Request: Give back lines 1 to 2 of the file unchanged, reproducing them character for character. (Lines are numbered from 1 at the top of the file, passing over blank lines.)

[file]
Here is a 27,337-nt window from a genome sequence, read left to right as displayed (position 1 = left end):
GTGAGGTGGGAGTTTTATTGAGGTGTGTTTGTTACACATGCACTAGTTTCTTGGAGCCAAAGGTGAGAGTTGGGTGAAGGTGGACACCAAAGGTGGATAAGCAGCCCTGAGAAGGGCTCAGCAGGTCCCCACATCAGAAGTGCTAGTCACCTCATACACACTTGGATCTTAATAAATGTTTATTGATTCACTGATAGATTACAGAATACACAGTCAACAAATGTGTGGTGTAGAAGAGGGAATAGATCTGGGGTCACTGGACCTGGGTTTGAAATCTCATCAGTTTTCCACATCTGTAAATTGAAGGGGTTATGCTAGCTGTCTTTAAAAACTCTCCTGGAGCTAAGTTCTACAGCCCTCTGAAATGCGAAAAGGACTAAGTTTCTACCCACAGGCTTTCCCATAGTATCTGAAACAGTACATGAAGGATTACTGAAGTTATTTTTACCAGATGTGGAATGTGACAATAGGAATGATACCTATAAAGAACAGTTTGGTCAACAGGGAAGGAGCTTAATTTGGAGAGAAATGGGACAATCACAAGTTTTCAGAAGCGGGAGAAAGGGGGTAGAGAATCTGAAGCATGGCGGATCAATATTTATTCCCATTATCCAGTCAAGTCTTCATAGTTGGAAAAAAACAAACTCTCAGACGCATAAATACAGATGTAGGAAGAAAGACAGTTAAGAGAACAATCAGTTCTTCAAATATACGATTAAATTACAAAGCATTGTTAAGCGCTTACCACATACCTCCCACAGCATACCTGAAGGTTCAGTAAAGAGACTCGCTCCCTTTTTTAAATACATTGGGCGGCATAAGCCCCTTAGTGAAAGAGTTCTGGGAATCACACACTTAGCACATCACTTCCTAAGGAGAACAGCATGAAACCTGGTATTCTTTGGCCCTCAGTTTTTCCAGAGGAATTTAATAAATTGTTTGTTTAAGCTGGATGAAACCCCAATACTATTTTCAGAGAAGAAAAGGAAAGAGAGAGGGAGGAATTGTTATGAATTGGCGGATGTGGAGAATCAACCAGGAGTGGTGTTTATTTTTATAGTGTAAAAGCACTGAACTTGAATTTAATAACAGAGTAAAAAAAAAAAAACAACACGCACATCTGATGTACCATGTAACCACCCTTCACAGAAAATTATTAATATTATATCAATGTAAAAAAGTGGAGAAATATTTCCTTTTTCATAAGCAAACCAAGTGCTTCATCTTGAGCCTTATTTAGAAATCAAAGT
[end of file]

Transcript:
Here is a 27,337-nt window from a genome sequence, read left to right as displayed (position 1 = left end):
GTGAGGTGGGAGTTTTATTGAGGTGTGTTTGTTACACATGCACTAGTTTCTTGGAGCCAAAGGTGAGAGTTGGGTGAAGGTGGACACCAAAGGTGGATAAGCAGCCCTGAGAAGGGCTCAGCAGGTCCCCACATCAGAAGTGCTAGTCACCTCATACACACTTGGATCTTAATAAATGTTTATTGATTCACTGATAGATTACAGAATACACAGTCAACAAATGTGTGGTGTAGAAGAGGGAATAGATCTGGGGTCACTGGACCTGGGTTTGAAATCTCATCAGTTTTCCACATCTGTAAATTGAAGGGGTTATGCTAGCTGTCTTTAAAAACTCTCCTGGAGCTAAGTTCTACAGCCCTCTGAAATGCGAAAAGGACTAAGTTTCTACCCACAGGCTTTCCCATAGTATCTGAAACAGTACATGAAGGATTACTGAAGTTATTTTTACCAGATGTGGAATGTGACAATAGGAATGATACCTATAAAGAACAGTTTGGTCAACAGGGAAGGAGCTTAATTTGGAGAGAAATGGGACAATCACAAGTTTTCAGAAGCGGGAGAAAGGGGGTAGAGAATCTGAAGCATGGCGGATCAATATTTATTCCCATTATCCAGTCAAGTCTTCATAGTTGGAAAAAAACAAACTCTCAGACGCATAAATACAGATGTAGGAAGAAAGACAGTTAAGAGAACAATCAGTTCTTCAAATATACGATTAAATTACAAAGCATTGTTAAGCGCTTACCACATACCTCCCACAGCATACCTGAAGGTTCAGTAAAGAGACTCGCTCCCTTTTTTAAATACATTGGGCGGCATAAGCCCCTTAGTGAAAGAGTTCTGGGAATCACACACTTAGCACATCACTTCCTAAGGAGAACAGCATGAAACCTGGTATTCTTTGGCCCTCAGTTTTTCCAGAGGAATTTAATAAATTGTTTGTTTAAGCTGGATGAAACCCCAATACTATTTTCAGAGAAGAAAAGGAAAGAGAGAGGGAGGAATTGTTATGAATTGGCGGATGTGGAGAATCAACCAGGAGTGGTGTTTATTTTTATAGTGTAAAAGCACTGAACTTGAATTTAATAACAGAGTAAAAAAAAAAAAACAACACGCACATCTGATGTACCATGTAACCACCCTTCACAGAAAATTATTAATATTATATCAATGTAAAAAAGTGGAGAAATATTTCCTTTTTCATAAGCAAACCAAGTGCTTCATCTTGAGCCTTATTTAGAAATCAAAGT